Canadian Centre for Ethics in Sport collaborates to reduce brain injuries

(Ottawa, Ontario – January 19, 2012) – The Canadian Centre for Ethics in Sport is pleased to announce its collaboration with the Coaching Association of Canada (CAC), Hockey Canada (HC) and ThinkFirst Pensez d’Abord Canada (TFC).  The project is aimed at reducing brain injuries in team sports in Canada as part of the federal government’s Active and Safe initiative enabled through the financial support of the Public Health Agency of Canada.

The Government of Canada is investing $1.5 million in this collaborative project developed to reduce the incidence of brain injuries in team sports and improve decision-making about when it is safe to return to play after a head injury.

“One of the greatest threats to true sport in our communities is the occurrence of preventable injuries in sport resulting from unsafe practices,” said Paul Melia, president and CEO, Canadian Centre for Ethics in Sport. “Creating safer sport environments and a safer sport system would offer Canada’s children and youth better opportunities to participate in sport that is fair, safe, and open.”

Brain injuries, including concussion, are not a problem that only affects professional athletes. Children and youth involved in sport are more likely to suffer head injuries than any other group.  More than 40 per cent of head injuries in children and youth aged 10-19 years treated in emergency departments are sustained during recreation and sport activities.

As a contributing member of the True Sport Movement, the Canadian Centre for Ethics in Sport will implement the True Sport Principles as a conduit for ensuring that sport in Canada is fair, safe and open for everyone. To achieve this, the Centre for Ethics will collaborate with community sport organizations to develop a number of True Sport Brain Injury Prevention Resources that will target different groups who participate in or deliver high impact team sports at the community level. Sport organizations from across Canada, and particularly in isolated and remote locations, will have access to practical resources that offer up-to-date and reliable information to support the identification and treatment of brain injuries, particularly concussion.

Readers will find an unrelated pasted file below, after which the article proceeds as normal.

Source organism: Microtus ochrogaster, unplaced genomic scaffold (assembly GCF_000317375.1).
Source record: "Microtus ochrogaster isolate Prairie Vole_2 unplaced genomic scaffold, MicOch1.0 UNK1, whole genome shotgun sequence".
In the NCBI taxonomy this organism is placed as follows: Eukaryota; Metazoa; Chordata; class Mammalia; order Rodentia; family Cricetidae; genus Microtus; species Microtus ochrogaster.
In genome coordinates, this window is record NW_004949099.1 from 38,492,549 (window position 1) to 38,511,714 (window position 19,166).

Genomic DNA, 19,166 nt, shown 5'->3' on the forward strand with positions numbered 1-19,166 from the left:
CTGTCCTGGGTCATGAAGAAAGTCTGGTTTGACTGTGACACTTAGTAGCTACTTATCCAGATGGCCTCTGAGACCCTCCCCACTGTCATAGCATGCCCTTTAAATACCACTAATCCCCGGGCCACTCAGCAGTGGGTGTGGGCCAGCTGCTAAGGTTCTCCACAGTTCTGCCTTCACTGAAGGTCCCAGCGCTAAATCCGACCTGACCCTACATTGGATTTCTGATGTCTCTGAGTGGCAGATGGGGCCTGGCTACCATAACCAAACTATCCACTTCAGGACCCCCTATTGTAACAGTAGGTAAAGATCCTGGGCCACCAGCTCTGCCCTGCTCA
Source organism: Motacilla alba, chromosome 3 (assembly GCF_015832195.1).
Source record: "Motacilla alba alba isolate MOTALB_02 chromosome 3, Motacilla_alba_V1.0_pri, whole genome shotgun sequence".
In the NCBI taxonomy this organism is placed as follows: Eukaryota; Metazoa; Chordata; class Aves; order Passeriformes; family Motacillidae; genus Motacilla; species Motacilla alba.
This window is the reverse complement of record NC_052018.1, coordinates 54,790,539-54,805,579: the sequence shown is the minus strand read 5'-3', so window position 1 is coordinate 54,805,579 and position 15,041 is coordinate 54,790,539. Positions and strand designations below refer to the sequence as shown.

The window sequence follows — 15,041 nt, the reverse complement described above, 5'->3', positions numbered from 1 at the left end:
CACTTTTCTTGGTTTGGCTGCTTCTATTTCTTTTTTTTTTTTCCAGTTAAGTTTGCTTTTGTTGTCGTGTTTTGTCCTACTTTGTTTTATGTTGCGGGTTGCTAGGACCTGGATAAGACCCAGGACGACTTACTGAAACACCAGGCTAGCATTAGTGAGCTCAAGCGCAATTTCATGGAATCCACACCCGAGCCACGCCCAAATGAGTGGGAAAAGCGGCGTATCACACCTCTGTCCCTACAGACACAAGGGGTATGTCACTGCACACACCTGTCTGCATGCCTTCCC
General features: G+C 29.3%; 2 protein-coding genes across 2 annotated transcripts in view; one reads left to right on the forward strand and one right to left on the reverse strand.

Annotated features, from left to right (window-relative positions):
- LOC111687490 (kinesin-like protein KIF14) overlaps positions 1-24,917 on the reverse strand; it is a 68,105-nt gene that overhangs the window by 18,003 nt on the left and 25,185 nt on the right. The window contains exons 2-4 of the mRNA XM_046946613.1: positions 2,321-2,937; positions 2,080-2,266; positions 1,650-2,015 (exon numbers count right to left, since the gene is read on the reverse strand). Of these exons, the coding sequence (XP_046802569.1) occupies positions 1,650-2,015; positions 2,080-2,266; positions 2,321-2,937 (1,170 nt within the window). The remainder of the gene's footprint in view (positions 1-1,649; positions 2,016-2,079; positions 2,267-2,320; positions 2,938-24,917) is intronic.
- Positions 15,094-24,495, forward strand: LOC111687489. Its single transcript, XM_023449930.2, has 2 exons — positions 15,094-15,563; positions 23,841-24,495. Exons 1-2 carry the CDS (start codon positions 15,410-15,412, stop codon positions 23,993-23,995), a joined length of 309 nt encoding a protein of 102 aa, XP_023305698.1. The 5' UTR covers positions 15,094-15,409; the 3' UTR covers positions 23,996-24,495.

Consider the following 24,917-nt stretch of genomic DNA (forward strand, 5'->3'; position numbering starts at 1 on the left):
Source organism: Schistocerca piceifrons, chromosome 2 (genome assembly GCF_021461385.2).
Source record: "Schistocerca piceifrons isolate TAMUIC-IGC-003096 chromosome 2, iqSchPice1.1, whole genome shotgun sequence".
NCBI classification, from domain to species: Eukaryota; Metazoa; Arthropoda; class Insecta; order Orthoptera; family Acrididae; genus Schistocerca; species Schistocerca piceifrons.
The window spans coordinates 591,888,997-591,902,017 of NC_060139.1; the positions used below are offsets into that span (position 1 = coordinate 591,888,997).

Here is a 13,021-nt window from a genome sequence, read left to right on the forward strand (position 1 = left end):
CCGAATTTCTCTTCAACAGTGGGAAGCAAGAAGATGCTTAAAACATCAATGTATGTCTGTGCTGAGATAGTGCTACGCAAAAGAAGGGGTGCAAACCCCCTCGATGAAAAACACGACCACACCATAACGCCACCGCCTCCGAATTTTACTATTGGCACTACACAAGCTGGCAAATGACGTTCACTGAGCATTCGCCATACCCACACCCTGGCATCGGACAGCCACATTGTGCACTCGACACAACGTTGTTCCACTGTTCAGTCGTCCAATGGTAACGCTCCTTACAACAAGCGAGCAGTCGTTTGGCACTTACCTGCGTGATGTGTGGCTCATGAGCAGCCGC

“Fifteen ‘communities of practice’ will be established to test and refine the tools as well as other education and engagement initiatives,” said Melia. “An emphasis will also be placed on identifying and nurturing the strengths and capacities of each community of practice to develop sustainable strategies to reduce brain injuries. By including and empowering the communities of practice, they will take the lead in implementing and maintaining the strategies.”


The Canadian Centre for Ethics in Sport is an independent, national, not-for-profit organization. We recognize that true sport can make a great difference for individuals, communities and our country. We are committed to working collaboratively to activate a values-based and principle-driven sport system; protecting the integrity of sport from the negative forces of doping and other unethical threats; and advocating for sport that is fair, safe and open to everyone.



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For further information, please contact:

Megan Cumming
Manager, Corporate Communications
+1 613-521-3340 x3233